On the dim earth in pure ef-ful-gence shine,
and cheer the cloud-ed mind with light di-vine,
and cheer the cloud-ed mind with light di-vine.

2. 'Tis thine a-lone to calm the re-verent breast,
with si-lent con-fi-dence and ho-ly rest;
from thee, great God! we spring, to thee we tend,
Path, Mo-tive, Guide, O-rig-i-nal, and End!
Path, Mo-tive, Guide, O-rig-i-nal, and End!

a. Tu nam-que se-re-num,
Tu re-qui-es tran-quil-la pi-is.
Te cer-ne-re fi-nis,
Prin-ci-pi-um, Vec-tor, Dux,
Se-mi-ta, Ter-mi-nus, I-dem.

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June 13, 2005

82R Thou Hidden Love of God

Original Title: "Thou Hidden Love of God," Gerhard Tersteegen (1729) trans. John Wesley (1738) GOTTLOB, ES GEHT, 8.8.8.8.8.8., German Chorale, harm. J. S. Bach (1747); New Title: Same hymn title, alt. REH (2008), same hymn tune.

GOTTLOB, ES GEHT (8.8.8.8.8.8.)

1. Thou hid-den love of God, whose height,
Whose depth un-fath-omed no one knows,
I see from far thy beau-teous light,
In-ly I sigh for thy re-pose;
My heart is pained, nor can it be
At rest, till it finds rest in thee.

2. Thy se-cret voice in-vites me still
The sweet-ness of thy yoke to prove;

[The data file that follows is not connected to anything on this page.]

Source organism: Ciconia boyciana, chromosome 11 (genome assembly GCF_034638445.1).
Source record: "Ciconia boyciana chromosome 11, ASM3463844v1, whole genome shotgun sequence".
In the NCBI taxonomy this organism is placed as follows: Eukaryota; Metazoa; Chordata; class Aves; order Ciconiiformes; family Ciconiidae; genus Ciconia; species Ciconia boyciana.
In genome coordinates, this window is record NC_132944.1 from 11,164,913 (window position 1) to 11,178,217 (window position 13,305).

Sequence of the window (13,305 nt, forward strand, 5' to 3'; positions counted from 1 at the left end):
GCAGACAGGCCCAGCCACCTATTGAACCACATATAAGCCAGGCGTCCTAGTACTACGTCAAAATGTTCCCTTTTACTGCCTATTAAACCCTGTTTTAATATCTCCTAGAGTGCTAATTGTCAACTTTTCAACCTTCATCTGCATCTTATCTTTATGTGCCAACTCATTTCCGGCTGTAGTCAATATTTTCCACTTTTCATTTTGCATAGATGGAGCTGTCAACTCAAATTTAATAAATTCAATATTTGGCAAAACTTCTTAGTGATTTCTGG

And fain I would: but though my will
Seems fixed, yet wide my pas-sions rove;
Yet hind-ranc-es strew all the way;
I aim at thee, yet from thee stray.

3. 'Tis mer-cy all, that thou hast brought
My mind to seek true peace in thee;
Yet, while I seek but find thee not,
No peace my wand-'ring soul shall see.
Oh, when shall all my wand-'rings end,
And all my steps to thee-ward tend?

4. O Love, thy sove-reign aid im-part,
To save me from low-thought-ed care;
Chase this self-will through all my heart,
Through all its la-tent maz-es there;
Make me thy du-teous child, that I
Cease-less may Ab-ba, Ab-ba, cry!

5. Each mo-ment draw from earth a-way
My heart which low-ly waits thy call;
Speak to my in-most soul and say
'I am thy Love, thy God, thy All.'
To feel thy power, to hear thy voice,
To taste thy love, be all my choice.

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Psalm 5:3 (NRSV), "O Lord, in the morning you hear my voice; in the morning I plead my case to you, and watch;" Psalm 46:10, "Be still, and know that I am God!;" Psalm 108:4, "For your steadfast love is higher than the heavens, and your faithfulness reaches to the clouds;" Psalm 131:2, Matthew 5:7, “Blessed are the merciful, for they will receive mercy;" Matthew 14:23, [H]e went up the mountain by himself to pray. When evening came, he was there alone;" Mark 1:35; 1 Corinthians 7:29-31; Ephesians 5:15-20.

All materials may be reproduced for non-profit local and congregational use. We request notification of use, in addition to notification of any changes made when materials are used so we might benefit from the insight of others. Any materials used or reproduced in any way must bear the notation "(c) 2008 Richard E. Hurst, for non-profit local and congregational use only, all other rights reserved."